Sunday, April 2, 2017

Deus Vult Illud? On Selective Obedience

More: Roper, the answer’s ‘no’. (Firmly.) And will be ‘no’ so long as you’re a heretic.

Roper: (firing) That’s a word I don’t like, Sir Thomas!

More: It’s not a likeable word. (Coming to life.) It’s not a likeable thing!

Bolt, Robert (2013-12-04). A Man For All Seasons (Modern Classics) (Kindle Locations 568-570). Bloomsbury Publishing. Kindle Edition.

Introduction

I had a strange encounter on Twitter with racists who argued that their racism was in keeping with being Christian, and even Catholic. Their arguments involved a superficial understanding of Scripture and history. It misuses the meaning of the Hebrew חָרַם (hārām) to treat God’s sentence carried out on certain cities because of their abominable practices as if they justified racial separation and keeping undesirable races (like Middle Eastern refugees) out of their lands. These people seemed ignorant of the actions of the Church to reach out to people of all races and nations to bring them into the faith. Of course this behavior is disgusting. I really get angered when people misrepresent the Catholic faith to justify their odious views, ignoring what the Church says when it goes against them, and citing things out of context to make it seem like they are being faithful when actually they are seeking to sanctify their own preferences.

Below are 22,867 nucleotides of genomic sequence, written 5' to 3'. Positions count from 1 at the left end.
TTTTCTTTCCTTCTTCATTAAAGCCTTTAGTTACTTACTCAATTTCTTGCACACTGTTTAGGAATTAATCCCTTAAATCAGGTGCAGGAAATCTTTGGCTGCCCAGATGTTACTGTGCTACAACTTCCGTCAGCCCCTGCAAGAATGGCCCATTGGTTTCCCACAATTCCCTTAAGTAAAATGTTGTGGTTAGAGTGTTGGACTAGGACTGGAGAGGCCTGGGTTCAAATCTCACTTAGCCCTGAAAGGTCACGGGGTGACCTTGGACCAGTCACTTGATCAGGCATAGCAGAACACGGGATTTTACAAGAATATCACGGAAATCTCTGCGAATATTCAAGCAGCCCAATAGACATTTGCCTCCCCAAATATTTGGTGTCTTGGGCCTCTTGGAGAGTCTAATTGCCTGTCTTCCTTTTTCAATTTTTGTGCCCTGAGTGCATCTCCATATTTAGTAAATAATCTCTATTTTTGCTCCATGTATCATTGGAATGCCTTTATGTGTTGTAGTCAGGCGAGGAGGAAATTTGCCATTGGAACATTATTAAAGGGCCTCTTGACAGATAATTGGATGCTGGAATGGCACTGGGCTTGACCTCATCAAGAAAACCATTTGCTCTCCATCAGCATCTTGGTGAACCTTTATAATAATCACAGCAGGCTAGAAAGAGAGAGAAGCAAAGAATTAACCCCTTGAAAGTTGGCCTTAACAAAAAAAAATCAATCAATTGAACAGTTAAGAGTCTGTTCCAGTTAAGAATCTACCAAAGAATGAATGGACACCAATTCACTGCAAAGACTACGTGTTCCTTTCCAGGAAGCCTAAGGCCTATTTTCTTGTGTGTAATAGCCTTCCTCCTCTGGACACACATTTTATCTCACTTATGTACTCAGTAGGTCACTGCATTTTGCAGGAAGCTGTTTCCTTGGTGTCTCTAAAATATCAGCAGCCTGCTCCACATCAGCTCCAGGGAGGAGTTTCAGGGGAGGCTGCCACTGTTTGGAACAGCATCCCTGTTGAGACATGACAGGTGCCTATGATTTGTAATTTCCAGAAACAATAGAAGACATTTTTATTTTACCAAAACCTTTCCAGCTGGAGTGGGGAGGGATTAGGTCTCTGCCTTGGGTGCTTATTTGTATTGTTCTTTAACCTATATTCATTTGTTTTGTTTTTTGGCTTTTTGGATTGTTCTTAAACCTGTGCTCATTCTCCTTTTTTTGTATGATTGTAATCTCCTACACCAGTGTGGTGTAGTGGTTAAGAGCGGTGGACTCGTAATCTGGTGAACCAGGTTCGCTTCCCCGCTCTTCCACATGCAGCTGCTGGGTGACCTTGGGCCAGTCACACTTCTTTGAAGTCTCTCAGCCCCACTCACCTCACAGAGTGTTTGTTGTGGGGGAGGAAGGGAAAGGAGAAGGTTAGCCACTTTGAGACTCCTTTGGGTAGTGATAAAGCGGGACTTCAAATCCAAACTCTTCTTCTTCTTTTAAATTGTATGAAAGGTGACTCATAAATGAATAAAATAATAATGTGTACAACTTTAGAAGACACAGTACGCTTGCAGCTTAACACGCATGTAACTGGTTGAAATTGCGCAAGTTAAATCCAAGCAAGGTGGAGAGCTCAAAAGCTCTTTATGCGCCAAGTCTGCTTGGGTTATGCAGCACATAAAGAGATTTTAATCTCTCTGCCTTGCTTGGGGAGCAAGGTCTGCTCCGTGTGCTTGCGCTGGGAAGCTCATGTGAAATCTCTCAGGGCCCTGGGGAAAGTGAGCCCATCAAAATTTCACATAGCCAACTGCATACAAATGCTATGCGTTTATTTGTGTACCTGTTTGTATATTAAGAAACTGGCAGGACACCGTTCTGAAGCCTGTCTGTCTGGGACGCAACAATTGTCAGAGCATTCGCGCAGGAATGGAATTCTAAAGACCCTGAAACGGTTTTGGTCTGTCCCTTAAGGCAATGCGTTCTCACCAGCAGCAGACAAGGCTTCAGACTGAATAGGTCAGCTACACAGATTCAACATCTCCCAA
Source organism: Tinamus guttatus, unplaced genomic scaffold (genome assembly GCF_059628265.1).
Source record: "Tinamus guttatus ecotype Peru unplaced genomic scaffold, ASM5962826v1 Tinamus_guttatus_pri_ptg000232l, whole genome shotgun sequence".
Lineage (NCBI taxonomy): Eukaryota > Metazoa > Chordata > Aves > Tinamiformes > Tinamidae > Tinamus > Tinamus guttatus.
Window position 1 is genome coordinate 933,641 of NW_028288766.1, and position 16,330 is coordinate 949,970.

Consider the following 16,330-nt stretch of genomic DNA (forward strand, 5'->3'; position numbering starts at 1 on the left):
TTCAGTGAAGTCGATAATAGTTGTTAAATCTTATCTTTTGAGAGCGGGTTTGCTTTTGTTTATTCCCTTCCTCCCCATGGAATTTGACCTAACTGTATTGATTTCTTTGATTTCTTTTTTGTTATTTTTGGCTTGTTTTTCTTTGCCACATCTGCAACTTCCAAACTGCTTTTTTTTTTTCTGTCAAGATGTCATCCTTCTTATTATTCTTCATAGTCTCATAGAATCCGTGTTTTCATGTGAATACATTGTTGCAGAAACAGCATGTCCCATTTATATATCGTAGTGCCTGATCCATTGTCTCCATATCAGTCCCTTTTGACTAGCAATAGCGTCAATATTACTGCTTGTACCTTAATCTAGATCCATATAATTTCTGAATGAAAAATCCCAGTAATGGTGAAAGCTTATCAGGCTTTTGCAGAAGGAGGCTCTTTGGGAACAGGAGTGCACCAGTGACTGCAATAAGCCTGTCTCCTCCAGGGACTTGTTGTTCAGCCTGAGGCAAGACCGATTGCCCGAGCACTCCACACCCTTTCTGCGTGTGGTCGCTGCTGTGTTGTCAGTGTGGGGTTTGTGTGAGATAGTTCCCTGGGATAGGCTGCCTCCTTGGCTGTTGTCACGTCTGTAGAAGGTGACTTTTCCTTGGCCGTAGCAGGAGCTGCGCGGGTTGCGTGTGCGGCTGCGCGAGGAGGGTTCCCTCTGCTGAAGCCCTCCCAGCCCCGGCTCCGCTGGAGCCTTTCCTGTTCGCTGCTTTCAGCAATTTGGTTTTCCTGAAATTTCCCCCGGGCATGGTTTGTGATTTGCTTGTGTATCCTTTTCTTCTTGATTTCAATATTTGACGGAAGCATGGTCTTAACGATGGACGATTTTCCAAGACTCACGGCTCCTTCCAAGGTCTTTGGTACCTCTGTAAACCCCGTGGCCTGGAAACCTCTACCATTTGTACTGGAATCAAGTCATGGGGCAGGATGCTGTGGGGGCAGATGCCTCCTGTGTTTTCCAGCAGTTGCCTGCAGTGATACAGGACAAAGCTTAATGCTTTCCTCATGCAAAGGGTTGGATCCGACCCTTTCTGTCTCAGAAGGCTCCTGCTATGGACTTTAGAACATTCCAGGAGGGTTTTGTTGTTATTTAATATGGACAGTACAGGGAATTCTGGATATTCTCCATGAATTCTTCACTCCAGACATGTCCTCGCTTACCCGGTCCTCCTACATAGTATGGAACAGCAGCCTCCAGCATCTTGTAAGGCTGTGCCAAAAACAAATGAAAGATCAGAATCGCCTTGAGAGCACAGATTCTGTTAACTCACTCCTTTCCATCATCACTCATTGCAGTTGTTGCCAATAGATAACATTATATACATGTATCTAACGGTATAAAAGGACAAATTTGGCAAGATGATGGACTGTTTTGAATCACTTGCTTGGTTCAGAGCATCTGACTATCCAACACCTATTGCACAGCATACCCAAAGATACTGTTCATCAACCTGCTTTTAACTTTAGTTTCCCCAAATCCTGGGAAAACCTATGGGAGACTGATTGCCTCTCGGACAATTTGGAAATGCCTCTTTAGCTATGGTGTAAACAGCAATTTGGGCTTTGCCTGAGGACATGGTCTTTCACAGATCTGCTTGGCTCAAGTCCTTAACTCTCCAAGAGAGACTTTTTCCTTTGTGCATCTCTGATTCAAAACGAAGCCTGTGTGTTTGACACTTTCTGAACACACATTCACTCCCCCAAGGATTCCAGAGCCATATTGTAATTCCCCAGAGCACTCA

But then I thought about something. While racism is the obvious example of misusing Church teaching to justify evil, it is by no means the only example. Whenever we try to portray our own sinful activity as justified—either by misrepresenting Scripture or Church teaching, or by trying to set God against Church teaching—we are still doing the same thing. It’s just that we find our own behavior less odious than theirs. The problem is, they also think of their actions as if nothing was wrong with them. Here’s where we behave just as wrongly as the racists, even though our own sins are not as obviously repugnant as that of the White Separatists. 

Defining the Issue